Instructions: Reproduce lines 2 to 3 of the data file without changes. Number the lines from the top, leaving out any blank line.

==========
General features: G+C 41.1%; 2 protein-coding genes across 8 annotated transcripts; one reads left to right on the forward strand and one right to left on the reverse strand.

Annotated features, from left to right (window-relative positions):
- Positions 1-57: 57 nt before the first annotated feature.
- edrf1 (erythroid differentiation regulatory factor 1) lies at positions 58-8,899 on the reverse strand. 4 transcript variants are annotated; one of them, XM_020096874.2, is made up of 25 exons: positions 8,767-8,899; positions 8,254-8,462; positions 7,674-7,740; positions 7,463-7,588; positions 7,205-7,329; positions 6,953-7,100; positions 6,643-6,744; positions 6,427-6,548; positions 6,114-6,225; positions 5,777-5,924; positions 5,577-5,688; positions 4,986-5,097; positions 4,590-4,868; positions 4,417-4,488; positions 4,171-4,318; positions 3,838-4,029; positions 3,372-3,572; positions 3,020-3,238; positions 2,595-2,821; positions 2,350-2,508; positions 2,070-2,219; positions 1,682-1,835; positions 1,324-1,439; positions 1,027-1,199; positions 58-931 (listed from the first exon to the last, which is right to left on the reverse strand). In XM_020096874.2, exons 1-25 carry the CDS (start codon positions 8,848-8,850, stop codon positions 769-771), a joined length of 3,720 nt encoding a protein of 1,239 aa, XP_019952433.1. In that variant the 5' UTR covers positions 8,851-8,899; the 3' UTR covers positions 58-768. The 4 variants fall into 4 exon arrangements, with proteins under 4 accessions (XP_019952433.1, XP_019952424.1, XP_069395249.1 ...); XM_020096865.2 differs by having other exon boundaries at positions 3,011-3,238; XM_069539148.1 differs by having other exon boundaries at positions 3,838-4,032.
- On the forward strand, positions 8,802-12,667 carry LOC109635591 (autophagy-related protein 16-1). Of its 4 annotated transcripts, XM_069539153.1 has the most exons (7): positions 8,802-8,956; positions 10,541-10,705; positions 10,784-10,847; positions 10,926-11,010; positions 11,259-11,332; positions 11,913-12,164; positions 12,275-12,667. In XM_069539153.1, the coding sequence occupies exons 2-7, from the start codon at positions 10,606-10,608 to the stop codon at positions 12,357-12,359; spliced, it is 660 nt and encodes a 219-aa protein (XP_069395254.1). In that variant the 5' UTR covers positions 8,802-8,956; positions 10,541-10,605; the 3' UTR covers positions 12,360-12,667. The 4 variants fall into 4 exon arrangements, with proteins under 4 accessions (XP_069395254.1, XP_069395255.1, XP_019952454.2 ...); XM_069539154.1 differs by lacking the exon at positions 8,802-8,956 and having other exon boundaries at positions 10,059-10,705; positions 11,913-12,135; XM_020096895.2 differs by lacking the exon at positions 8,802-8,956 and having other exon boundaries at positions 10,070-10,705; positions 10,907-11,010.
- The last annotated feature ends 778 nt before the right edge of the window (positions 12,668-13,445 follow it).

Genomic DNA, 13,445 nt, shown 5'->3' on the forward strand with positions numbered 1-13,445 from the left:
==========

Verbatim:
Annotated features, from left to right (window-relative positions):
- Positions 1-57: 57 nt before the first annotated feature.